Along with going to AGA and GWA, we went on a few day trips. Even though getting there was an adventure in itself, I thoroughly enjoyed Maastricht. Walking through the town reminded me of Tuscany Italy. We had some free time between going to The Painted Bird Exhibit and going to Jan Van Eyck Academie, so Abby and I separated from the group and explored the town. It was nice just to be in a small group after a week and a half, and just stroll through the streets. I was beyond excited to find a little pizza place, and obviously got a little ahead of myself and ordered myself a whole pizza. It was just the little break, or walk I needed to reenergize myself for the rest of the trip.

Yellow, Yellow Yellow. At the beginning and end of my day I would see yellow. We stayed at WOW Hostel, and without noticing it, you’ll certainly say wow a lot as you first encounter your home for the next three weeks. The walls, beds, shower, floor, everything in our room was yellow. It was overwhelming at first, but I came to like it. It would wake me up rather easy in the morning, and I would have rathered yellow over red or blue. Yellow made me happy, it was just a lot of it everywhere. It was my first experience in a hostel, but it probably wasn’t your typical experience as everyone staying in my room I’ve known and been close with for a few years now. We would always start or end our day with highs and lows, so we were essentially at camp, but times like these were among my favorites during the trip.

WOW was also right next to AGA, which made working at AGA very convenient, and it also meant for some late nights, which I practically lived in Wey Hall in Boone most nights so there wasn’t much difference here, other than we were across the big ocean working. However, it was slightly different for me. Everything about AGA was unfamiliar. I had never taken a printmaking course and didn’t know the first thing about printmaking, to be honest, so every aspect of AGA was new and different. I didn’t feel as comfortable there, as I was out of my comfort zone, and didn’t always entirely know what I was doing. Even though sometimes it stressed me out, maybe sometimes that was a good thing. Anna would show me what to do with my photo polymer plate, as I would watch how focused Emma was on her intricate wood block, and how Belle loves monotyping, which before this trip I didn’t even know what that meant. We all had different skills, and I was getting to do things I’m not as exposed to in Boone, and that I’m grateful for to have had that opportunity.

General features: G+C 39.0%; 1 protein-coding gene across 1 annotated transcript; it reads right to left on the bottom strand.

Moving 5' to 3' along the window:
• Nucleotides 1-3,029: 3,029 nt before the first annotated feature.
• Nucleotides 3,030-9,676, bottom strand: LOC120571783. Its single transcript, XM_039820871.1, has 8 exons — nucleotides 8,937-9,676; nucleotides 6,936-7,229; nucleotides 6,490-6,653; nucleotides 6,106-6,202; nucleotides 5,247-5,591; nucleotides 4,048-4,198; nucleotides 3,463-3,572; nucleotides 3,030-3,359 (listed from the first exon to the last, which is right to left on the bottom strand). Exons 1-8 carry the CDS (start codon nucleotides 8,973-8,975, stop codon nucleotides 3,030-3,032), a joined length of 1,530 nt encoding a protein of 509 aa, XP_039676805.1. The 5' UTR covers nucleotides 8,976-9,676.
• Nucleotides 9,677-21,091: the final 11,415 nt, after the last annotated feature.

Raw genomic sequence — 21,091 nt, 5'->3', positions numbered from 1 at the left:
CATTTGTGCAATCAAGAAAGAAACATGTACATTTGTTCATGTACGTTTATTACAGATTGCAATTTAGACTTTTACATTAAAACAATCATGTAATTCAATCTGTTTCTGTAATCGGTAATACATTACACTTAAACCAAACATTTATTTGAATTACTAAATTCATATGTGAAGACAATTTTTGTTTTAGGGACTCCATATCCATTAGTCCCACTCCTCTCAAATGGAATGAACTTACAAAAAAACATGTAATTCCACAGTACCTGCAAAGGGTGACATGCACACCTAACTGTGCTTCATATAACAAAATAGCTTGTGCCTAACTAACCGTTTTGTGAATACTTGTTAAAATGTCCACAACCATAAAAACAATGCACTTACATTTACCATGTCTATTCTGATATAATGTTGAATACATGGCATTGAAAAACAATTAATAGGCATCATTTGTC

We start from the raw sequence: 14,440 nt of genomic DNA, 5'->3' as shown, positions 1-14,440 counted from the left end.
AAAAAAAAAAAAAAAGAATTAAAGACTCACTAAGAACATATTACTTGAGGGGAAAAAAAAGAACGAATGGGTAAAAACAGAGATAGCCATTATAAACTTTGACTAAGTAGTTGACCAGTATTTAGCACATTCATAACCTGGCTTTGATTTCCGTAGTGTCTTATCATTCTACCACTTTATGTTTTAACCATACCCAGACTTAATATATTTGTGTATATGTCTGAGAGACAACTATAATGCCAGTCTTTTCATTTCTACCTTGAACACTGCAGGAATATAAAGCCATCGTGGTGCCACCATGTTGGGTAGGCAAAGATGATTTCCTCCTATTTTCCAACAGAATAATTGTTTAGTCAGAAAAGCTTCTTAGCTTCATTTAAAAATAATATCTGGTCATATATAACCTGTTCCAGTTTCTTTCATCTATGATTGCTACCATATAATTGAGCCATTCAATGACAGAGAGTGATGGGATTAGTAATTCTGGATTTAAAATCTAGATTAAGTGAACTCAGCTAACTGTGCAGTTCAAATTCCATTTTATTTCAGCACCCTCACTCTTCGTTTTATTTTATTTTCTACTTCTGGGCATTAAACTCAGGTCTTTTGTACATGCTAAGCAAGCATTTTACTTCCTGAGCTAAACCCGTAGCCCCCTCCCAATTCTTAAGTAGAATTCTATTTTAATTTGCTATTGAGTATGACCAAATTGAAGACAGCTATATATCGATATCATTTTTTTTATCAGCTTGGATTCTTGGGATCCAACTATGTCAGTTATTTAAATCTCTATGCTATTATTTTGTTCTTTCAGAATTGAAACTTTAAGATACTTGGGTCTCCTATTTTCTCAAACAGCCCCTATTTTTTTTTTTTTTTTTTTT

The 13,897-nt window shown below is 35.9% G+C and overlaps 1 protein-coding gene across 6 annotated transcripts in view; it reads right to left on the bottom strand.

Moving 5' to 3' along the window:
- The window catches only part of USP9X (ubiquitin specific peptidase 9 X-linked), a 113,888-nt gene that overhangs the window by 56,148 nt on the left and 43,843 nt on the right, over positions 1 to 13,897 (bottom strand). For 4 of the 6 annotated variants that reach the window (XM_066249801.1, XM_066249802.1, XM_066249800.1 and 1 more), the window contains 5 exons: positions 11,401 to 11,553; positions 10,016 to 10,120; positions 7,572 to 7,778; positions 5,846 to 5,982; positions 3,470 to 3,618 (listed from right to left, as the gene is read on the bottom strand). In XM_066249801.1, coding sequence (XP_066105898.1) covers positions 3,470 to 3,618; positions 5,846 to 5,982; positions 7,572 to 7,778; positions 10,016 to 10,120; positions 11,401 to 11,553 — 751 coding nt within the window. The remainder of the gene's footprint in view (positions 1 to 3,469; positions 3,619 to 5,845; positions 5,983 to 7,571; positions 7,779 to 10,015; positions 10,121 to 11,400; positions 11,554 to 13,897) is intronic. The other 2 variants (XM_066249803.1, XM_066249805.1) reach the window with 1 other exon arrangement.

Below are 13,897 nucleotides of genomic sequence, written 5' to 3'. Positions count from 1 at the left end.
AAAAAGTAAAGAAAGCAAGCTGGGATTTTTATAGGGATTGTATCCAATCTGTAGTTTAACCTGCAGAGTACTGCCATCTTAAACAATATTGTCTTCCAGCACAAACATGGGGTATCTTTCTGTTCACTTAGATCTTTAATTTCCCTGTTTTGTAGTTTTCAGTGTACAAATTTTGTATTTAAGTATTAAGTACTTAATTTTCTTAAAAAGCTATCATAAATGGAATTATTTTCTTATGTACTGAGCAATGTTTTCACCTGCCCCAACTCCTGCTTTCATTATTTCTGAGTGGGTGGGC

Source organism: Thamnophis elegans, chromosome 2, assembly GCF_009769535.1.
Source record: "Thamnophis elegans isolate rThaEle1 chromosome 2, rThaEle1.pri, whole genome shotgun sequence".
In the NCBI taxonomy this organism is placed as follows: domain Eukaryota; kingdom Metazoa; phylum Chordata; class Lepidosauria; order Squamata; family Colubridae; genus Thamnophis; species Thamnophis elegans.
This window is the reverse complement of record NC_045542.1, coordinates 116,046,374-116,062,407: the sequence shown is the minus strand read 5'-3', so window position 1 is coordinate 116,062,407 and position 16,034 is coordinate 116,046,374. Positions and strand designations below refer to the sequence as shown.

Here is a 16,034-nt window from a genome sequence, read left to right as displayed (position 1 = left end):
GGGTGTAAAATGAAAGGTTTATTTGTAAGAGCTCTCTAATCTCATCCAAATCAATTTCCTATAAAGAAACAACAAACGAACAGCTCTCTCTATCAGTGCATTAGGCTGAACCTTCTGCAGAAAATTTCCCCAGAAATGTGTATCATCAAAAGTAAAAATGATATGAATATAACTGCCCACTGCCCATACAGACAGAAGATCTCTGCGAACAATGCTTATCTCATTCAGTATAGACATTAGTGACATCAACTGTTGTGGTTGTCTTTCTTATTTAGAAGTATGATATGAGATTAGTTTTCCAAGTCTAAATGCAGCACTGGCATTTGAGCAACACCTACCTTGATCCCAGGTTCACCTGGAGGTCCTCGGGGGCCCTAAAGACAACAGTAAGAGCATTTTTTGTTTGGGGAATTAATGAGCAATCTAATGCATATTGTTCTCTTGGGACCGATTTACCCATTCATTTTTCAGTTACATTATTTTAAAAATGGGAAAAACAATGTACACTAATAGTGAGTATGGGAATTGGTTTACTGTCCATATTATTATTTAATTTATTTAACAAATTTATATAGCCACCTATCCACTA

Thinking back about interrogation of space, I was trying to think about my favorite encounters of space in Amsterdam and I was immediately drawn to a memory. It was Sunday of our first weekend. It had been a long week of work in the studio and I also had been very sick from something like food poisoning or stomach bug, but I finally was back at 100% and wanted to explore on our day off. Abby, Jason, Kellee, David, Anna and I went on an adventure which we thought we were going to a flea market. The flea market ended up not running that day, but it still ended up being one of my favorite days. It was quite the adventure to get to where we were going, we took a bus to Amsterdam Central, walked around until we found the tram to take us and then another bus, to then walk for a little ways. We got to this secluded area that was unlike anything in Amsterdam I’d seen thus far. The place looked vacant, there were huge buildings, with large graffiti on them, and we walked for a while trying to find this flea market that obviously was not around. It was like our playground though, we were the only people really around, until we found this building that turned out to be a cafe on the water. It was so quirky and fun, we stayed for lunch. We sat outside, and it was right on the water. It was beautiful, and calm, and felt like we were so far away from everything. I was still getting my appetite back, so I didn’t eat that much, but Jason did get fries and those were good. Sitting on the water and walking the quiet streets was so calming. We started exploring the area after lunch, Jason and David found this crane that had an apartment or place of living inside of it. It was a pretty neat spot and I didn’t regret coming at all even though there was no flea market. We realized there was a much faster and prettier way back, and took the ferry across the water. I knew that this day would influence my work, which it did, that’s why there is a crane in my spread of our collective book.

Like I said before, it was quite a trip, rather more of a marathon. There was a lot of work made, a lot of hours spent in studios and on trains, not that many hours sleeping, but I believe we all gained knowledge and experience about how we want to work as designers and artists, and how we can collaborate to work together in the future too.